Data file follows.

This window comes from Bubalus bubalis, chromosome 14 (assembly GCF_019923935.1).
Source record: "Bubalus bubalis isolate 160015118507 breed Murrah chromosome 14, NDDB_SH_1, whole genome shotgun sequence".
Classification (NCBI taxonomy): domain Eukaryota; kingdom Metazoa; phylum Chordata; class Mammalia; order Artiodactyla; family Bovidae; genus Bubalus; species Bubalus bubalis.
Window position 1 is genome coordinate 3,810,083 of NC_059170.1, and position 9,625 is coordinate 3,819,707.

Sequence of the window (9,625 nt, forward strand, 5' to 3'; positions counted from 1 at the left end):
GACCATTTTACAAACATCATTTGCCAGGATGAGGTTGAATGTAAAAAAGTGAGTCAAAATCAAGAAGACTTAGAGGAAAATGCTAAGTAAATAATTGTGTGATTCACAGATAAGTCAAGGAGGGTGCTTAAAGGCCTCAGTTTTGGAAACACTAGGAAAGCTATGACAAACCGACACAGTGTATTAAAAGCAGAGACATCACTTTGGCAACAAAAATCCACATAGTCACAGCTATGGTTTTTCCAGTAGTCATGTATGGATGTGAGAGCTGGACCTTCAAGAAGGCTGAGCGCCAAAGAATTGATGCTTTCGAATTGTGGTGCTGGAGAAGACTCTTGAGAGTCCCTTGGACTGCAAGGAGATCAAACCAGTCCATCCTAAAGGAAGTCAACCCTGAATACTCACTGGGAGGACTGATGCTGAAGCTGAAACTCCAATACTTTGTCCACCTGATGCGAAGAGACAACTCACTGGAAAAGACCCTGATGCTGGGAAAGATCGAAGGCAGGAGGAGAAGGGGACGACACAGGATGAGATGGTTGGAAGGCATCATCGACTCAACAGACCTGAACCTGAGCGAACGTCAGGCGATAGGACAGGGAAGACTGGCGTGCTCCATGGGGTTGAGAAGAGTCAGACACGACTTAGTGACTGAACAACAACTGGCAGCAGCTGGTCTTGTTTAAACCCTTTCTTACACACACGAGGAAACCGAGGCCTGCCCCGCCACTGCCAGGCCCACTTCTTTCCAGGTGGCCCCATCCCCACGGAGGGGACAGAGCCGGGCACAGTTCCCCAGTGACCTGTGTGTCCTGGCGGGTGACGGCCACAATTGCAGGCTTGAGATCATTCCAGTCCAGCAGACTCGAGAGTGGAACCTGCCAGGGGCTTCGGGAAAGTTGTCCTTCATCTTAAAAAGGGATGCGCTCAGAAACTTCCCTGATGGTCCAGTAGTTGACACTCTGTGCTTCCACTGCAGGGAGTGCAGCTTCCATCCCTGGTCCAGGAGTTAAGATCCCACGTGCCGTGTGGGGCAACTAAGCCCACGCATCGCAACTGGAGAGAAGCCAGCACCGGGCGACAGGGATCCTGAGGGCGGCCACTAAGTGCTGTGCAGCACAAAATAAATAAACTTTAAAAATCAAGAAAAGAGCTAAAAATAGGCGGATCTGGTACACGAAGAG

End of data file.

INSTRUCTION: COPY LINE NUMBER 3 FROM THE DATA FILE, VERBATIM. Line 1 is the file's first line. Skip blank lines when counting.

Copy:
Classification (NCBI taxonomy): domain Eukaryota; kingdom Metazoa; phylum Chordata; class Mammalia; order Artiodactyla; family Bovidae; genus Bubalus; species Bubalus bubalis.